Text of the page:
This text began with a digression on the stabbings against a canvas by Di Cavalcanti that seems to have been lost in the first paragraph. In fact, it was a way of introducing the true argument of the article: in every process of popular insurrection there is an assertion that the people represented by power are not the real people. For the insurgents, the real people are those who destroy representations of power.

For this reason, there has never been a popular insurrection without the toppling of statues, the desecration of public spaces, the degradation of historical and artistic heritage. Public power is not just a set of control and legislation apparatuses. It is a set of aesthetic systems for presenting people. It is the continuous management of a whole series of hymns, “popular” songs, architectural spaces, paintings, images, poems, novels that aim not exactly to “represent” a people, but to build it. And there is no better country to demonstrate how this works than Brazil.

 In a way, Brazil is an aesthetic construction. If every nation mobilizes, on some scale, this dimension to constitute itself as a people, it is a fact that modern Brazil is unthinkable if it is not also seen as such. It is not possible to understand the desires for modernization and development in the country without articulating them to a broad process of construction and aesthetic modernization of the people themselves. The apex of this is the creation of Brasilia. As the art critic Mário Pedrosa used to say, at the time of the founding of the federal capital (and it is good to read this noting its tone of concrete utopia), “building the new city is the greatest work of art that can be done in the XNUMXth century”. ”. It should be added that whoever builds a city does not just build an urbis: he also builds its inhabitants.

 As every popular insurrection is, among other things, a process of aesthetic disavowal, the protester who stabbed Di Cavalcanti's canvas ignored not only this work, but also opposed Oscar Niemeyer's curved lines, Athos Bulcão's murals and landscaping. by Burle Marx. With his gesture, he wanted to say, as others have said at various times in history: “These people represented by the modernist works of Brasília are not the real people. The people are elsewhere.”

 It is worth reflecting on this at length. Because it is possible to imagine that some people have said: “Every popular destruction of signs of power has something liberating. It is not possible to criticize those who did what they did in Brasilia on January 8th.” But this position results from a double misunderstanding. The first consists in believing that all destruction is equal. The second, and even worse, that all construction is also the same.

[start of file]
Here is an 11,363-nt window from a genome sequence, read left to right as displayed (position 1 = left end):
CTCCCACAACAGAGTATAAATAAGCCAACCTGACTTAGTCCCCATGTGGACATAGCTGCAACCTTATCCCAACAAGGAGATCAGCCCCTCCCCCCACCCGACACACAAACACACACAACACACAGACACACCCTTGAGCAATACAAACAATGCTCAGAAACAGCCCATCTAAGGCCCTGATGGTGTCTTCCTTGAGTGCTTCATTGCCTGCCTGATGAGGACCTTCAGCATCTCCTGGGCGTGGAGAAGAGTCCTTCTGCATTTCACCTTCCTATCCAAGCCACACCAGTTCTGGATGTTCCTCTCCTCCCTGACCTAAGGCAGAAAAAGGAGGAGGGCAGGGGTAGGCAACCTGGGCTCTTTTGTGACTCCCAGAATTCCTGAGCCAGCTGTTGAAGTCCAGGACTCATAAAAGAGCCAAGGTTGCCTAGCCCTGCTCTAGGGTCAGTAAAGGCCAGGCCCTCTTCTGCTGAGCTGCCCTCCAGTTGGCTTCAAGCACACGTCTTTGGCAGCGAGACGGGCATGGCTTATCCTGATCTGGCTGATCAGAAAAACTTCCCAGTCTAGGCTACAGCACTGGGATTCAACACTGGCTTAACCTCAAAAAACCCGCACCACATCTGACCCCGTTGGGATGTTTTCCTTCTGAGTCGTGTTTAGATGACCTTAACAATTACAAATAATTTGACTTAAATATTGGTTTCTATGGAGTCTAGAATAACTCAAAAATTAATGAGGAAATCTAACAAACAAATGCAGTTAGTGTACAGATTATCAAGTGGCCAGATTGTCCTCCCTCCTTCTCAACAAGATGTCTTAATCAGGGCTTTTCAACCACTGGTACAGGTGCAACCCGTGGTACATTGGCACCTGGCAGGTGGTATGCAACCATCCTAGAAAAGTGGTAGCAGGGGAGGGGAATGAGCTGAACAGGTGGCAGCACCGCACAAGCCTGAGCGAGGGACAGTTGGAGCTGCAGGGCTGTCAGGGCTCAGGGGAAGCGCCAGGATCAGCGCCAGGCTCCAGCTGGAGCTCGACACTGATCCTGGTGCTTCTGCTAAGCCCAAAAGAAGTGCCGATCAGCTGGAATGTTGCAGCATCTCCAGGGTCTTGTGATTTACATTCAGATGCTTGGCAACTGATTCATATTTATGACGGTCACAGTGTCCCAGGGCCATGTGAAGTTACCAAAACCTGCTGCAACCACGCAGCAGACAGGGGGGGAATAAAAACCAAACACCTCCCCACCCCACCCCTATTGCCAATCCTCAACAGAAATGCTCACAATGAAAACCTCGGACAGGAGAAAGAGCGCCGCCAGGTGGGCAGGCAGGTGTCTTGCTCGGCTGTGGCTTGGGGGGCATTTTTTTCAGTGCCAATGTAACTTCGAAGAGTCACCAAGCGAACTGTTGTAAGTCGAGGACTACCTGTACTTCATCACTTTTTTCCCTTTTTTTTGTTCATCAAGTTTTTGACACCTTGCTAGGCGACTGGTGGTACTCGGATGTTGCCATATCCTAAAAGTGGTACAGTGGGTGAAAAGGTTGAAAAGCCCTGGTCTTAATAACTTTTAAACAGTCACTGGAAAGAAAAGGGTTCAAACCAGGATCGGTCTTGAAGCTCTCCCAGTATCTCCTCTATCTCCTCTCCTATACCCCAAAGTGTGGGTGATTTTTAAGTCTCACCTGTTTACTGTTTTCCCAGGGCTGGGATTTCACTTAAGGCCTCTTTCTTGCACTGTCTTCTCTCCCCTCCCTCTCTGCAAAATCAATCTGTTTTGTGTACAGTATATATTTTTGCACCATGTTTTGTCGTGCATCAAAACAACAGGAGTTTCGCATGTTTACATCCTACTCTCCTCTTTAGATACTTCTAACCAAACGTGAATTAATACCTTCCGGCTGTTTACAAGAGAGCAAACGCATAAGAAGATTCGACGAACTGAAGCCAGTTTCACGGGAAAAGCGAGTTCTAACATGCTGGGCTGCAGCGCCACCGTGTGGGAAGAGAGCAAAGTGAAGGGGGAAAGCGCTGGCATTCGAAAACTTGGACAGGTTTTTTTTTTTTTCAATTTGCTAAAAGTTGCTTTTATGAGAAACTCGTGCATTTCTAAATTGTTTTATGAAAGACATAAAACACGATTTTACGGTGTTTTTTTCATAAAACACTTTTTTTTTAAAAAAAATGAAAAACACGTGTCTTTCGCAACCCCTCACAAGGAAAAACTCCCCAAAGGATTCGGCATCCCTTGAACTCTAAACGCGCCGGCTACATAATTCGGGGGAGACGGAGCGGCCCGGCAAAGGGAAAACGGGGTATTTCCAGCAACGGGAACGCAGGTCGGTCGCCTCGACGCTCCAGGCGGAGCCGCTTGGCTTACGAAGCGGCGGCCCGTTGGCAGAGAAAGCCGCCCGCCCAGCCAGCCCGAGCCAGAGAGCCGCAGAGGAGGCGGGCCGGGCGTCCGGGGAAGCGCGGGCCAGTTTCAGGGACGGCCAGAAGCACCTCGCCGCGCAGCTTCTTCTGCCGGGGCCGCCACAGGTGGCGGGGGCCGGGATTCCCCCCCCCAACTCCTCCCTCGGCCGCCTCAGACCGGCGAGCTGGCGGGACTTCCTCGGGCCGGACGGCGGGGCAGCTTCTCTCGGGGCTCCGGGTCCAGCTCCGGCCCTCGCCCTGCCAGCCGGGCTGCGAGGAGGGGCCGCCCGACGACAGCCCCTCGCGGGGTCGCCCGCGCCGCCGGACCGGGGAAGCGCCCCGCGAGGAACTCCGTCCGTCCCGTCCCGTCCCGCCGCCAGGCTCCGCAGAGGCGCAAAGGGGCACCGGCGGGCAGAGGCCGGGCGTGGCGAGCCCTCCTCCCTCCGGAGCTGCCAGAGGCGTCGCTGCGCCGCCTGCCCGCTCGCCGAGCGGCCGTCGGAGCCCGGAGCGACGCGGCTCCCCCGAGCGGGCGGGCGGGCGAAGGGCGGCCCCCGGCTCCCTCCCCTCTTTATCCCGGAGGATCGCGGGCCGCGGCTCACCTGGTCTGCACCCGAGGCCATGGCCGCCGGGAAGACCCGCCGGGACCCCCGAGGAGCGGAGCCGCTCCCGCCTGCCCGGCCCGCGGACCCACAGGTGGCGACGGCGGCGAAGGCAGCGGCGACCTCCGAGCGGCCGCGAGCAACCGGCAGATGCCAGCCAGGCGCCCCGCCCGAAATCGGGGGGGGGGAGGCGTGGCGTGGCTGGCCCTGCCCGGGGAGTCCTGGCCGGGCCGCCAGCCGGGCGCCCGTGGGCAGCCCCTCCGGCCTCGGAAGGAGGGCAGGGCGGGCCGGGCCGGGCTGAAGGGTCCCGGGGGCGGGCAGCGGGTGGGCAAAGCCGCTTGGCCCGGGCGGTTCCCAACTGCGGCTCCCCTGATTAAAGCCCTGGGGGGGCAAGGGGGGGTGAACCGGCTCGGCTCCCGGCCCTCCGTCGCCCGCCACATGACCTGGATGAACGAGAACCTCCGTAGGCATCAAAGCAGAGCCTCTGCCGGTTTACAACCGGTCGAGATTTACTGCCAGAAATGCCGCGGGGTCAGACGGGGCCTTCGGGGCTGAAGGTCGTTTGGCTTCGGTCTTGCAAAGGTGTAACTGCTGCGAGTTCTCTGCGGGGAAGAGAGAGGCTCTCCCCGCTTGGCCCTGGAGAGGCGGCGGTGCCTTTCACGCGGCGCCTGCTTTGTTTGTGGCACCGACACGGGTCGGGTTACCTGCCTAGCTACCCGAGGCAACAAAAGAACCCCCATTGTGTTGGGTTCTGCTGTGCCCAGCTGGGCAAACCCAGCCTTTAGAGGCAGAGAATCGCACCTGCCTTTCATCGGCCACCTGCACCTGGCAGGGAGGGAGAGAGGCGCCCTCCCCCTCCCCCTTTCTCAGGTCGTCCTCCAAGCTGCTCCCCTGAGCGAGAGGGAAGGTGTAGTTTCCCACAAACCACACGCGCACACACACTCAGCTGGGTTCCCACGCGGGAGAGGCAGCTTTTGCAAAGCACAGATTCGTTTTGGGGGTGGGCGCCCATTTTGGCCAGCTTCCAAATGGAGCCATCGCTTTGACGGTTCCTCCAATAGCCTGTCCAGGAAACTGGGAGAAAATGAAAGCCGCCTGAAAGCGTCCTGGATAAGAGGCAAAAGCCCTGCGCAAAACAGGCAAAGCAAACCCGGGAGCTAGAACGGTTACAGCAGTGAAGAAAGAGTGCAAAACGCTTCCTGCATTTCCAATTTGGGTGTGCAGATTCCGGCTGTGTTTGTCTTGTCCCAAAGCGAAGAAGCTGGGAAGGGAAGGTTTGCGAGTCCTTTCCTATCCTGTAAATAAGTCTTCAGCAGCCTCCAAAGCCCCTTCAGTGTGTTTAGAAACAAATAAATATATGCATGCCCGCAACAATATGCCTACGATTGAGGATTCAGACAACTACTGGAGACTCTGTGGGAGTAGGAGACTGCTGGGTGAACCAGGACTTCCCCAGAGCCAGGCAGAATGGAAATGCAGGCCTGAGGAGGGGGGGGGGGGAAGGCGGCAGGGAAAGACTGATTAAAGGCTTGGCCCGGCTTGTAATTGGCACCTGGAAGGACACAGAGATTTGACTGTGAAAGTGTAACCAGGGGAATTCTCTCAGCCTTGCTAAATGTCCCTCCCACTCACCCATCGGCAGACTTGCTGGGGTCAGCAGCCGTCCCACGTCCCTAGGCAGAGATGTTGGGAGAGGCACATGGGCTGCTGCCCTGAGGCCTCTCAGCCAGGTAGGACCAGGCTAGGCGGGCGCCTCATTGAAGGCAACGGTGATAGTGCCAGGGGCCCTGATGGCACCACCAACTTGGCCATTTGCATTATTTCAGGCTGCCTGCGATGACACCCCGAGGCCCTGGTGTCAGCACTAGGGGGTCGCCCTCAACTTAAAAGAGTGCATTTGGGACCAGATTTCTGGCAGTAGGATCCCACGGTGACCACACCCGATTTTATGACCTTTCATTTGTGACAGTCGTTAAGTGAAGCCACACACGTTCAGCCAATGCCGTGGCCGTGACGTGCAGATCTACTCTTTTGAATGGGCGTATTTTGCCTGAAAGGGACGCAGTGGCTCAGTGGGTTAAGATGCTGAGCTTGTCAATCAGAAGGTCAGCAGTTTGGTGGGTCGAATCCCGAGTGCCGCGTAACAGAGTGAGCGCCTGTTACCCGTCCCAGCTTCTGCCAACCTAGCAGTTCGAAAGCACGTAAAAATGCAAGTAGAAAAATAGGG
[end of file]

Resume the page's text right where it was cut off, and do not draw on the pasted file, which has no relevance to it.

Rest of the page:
Let's start with the second mistake. As I said earlier, “modern” Brazil is an artistic idea. National construction has among its fundamental axes the use of aesthetic modernization as a force for redefining space, time and territory. Brazil entered history as the only country in the world (along with the Soviet Union) where modernism became a true State project. Which led the architect Lucio Costa, who designed the Pilot Plan for Brasilia, to announce that, with the construction of the capital, “a new political era was emerging, in which art would once again take control of technique”.

The idea of ​​the aesthetic construction of a people, or the founding of a people based on symbolic production forces and social unification typical of certain artistic experiences, dates back to the beginning of the XNUMXth century in Europe. Every philosophy professor, including myself, knows the historical meaning of texts like The Aesthetic Education of Man (1795), by Friedrich Schiller, and The Oldest System Program of German Idealism (1796-7, authorship uncertain, attributed to Hegel, Schelling, and Hölderlin). They are texts that defend the historical task of using the arts as a device for political and social emancipation. And it is not by chance that they were animated by the global transformations driven by the French Revolution.

One of the consequences of a popular revolution is the belief that new dynamics in the constitution of the people can emerge, enabling the structural modification of sensitivity and imagination. A society liberated from the material reproduction of founding traditions and myths can mobilize aesthetic experience as a ground for social creation in new ways. Something of this belief guided the development of modernism in certain countries with a late national constitution, such as Brazil. Animated by a process that was not a social revolution, but a “revolution from above”, from 1930 onwards, Brazil used the utopian horizon of modernism to drive the formation of a national State that propelled an “ambiguous” modernization.

The adjective “ambiguous” was not used by chance. No power is associated with the constructive force of autonomous aesthetic experiences without this bringing about unstable agreements that are difficult to control. Brazilian modernism was not an emulation of the state. It was realized as an aesthetic of national conciliation, in which the avant-garde aspiration of “creating a people that is lacking” met the wishes of conservative modernization and progress of the Brazilian populist State from the Vargas era. For this conciliation to work, many erasures and silences were necessary. For, in order to create a missing people, it is necessary to deny a people that already exists, it is necessary to make invisibility those people that do not fit the stellar geometry and the amplitude of the architectural free space that Brazilian modernism enshrined.